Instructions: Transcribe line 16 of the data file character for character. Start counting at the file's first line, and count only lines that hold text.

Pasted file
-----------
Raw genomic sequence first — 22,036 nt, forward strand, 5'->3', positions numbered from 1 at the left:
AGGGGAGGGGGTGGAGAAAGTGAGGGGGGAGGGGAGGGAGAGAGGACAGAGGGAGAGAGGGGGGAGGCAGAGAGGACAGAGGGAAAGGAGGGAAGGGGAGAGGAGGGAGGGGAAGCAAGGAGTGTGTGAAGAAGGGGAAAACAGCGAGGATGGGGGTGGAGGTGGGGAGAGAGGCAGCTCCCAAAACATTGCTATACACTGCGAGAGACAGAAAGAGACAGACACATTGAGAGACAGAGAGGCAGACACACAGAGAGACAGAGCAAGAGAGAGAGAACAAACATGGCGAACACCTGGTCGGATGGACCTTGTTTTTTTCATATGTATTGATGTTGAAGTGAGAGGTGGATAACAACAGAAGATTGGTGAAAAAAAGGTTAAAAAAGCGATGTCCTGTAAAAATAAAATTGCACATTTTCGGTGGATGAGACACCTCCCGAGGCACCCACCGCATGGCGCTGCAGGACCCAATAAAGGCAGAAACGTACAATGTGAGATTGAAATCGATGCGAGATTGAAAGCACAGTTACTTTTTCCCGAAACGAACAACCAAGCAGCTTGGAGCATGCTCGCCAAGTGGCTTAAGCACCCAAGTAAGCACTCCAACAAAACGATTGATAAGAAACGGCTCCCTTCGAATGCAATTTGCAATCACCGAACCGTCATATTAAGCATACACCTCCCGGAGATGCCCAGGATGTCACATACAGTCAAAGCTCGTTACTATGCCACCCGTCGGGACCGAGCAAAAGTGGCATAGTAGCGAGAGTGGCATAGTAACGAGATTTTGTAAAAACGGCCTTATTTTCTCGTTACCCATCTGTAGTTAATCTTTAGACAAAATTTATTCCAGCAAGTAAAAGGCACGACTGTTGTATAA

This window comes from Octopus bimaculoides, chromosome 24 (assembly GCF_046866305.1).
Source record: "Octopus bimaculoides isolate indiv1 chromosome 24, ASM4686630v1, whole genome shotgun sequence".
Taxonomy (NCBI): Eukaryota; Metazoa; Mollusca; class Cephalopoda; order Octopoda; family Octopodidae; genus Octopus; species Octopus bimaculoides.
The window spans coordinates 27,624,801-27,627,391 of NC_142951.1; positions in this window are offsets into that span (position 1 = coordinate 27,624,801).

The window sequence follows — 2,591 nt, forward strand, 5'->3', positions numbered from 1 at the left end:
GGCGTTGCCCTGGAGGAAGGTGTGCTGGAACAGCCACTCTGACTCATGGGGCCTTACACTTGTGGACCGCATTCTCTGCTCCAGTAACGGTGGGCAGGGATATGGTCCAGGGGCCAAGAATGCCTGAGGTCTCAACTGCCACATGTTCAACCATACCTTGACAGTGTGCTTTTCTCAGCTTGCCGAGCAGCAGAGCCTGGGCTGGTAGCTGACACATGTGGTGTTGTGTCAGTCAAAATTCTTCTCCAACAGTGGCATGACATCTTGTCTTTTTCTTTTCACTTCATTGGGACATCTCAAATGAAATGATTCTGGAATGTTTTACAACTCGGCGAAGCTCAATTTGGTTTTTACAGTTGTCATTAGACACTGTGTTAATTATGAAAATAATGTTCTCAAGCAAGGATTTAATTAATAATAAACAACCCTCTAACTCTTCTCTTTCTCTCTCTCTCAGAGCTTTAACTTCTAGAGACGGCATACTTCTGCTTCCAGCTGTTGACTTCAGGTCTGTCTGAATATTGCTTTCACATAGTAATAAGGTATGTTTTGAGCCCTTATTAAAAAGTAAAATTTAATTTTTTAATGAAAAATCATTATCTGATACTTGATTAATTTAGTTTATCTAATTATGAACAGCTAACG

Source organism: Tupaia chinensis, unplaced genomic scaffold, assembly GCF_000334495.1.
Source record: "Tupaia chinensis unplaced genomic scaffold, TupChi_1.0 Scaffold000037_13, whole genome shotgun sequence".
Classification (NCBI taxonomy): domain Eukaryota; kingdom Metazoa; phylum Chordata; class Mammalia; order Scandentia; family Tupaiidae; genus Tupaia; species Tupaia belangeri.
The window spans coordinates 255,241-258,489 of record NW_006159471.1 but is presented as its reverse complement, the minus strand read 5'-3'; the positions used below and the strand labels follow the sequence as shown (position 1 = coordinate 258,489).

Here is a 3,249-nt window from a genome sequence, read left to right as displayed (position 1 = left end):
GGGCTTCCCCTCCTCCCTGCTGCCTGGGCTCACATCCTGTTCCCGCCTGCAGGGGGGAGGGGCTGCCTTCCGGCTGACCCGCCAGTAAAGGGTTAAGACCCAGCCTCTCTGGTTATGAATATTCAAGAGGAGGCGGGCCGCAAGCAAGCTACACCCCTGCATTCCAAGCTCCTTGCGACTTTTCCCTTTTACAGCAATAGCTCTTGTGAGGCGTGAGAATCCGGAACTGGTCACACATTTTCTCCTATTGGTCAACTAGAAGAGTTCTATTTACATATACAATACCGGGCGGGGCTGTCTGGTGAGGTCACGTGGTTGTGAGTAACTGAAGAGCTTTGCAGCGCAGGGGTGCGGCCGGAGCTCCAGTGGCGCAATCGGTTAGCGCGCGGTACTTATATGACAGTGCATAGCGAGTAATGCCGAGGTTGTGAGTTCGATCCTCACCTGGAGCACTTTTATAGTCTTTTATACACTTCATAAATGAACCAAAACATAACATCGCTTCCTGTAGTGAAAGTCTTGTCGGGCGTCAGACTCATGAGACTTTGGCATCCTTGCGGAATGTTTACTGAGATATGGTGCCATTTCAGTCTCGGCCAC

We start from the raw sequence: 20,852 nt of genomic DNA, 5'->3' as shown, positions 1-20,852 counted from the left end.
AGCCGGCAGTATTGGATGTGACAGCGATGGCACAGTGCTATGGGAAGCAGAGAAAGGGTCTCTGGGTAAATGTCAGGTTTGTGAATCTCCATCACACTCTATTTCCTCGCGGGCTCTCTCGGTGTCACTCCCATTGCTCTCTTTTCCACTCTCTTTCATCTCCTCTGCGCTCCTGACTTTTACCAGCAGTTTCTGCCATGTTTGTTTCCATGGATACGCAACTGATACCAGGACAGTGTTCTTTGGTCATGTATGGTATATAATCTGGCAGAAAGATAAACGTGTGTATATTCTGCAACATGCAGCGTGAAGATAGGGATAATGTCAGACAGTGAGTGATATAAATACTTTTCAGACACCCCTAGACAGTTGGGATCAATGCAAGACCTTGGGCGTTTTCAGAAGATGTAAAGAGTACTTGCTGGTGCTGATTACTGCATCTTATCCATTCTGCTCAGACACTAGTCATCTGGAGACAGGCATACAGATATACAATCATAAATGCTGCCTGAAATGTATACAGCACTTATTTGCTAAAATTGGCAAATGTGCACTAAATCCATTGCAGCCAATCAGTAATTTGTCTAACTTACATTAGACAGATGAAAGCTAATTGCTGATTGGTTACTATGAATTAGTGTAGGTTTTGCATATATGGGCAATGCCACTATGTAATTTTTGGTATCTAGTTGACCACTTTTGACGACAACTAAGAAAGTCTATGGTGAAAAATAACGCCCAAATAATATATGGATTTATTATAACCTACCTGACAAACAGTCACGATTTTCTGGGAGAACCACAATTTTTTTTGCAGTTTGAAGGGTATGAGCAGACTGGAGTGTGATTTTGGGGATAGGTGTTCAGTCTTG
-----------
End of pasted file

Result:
AGCCGGCAGTATTGGATGTGACAGCGATGGCACAGTGCTATGGGAAGCAGAGAAAGGGTCTCTGGGTAAATGTCAGGTTTGTGAATCTCCATCACACTCTATTTCCTCGCGGGCTCTCTCGGTGTCACTCCCATTGCTCTCTTTTCCACTCTCTTTCATCTCCTCTGCGCTCCTGACTTTTACCAGCAGTTTCTGCCATGTTTGTTTCCATGGATACGCAACTGATACCAGGACAGTGTTCTTTGGTCATGTATGGTATATAATCTGGCAGAAAGATAAACGTGTGTATATTCTGCAACATGCAGCGTGAAGATAGGGATAATGTCAGACAGTGAGTGATATAAATACTTTTCAGACACCCCTAGACAGTTGGGATCAATGCAAGACCTTGGGCGTTTTCAGAAGATGTAAAGAGTACTTGCTGGTGCTGATTACTGCATCTTATCCATTCTGCTCAGACACTAGTCATCTGGAGACAGGCATACAGATATACAATCATAAATGCTGCCTGAAATGTATACAGCACTTATTTGCTAAAATTGGCAAATGTGCACTAAATCCATTGCAGCCAATCAGTAATTTGTCTAACTTACATTAGACAGATGAAAGCTAATTGCTGATTGGTTACTATGAATTAGTGTAGGTTTTGCATATATGGGCAATGCCACTATGTAATTTTTGGTATCTAGTTGACCACTTTTGACGACAACTAAGAAAGTCTATGGTGAAAAATAACGCCCAAATAATATATGGATTTATTATAACCTACCTGACAAACAGTCACGATTTTCTGGGAGAACCACAATTTTTTTTGCAGTTTGAAGGGTATGAGCAGACTGGAGTGTGATTTTGGGGATAGGTGTTCAGTCTTG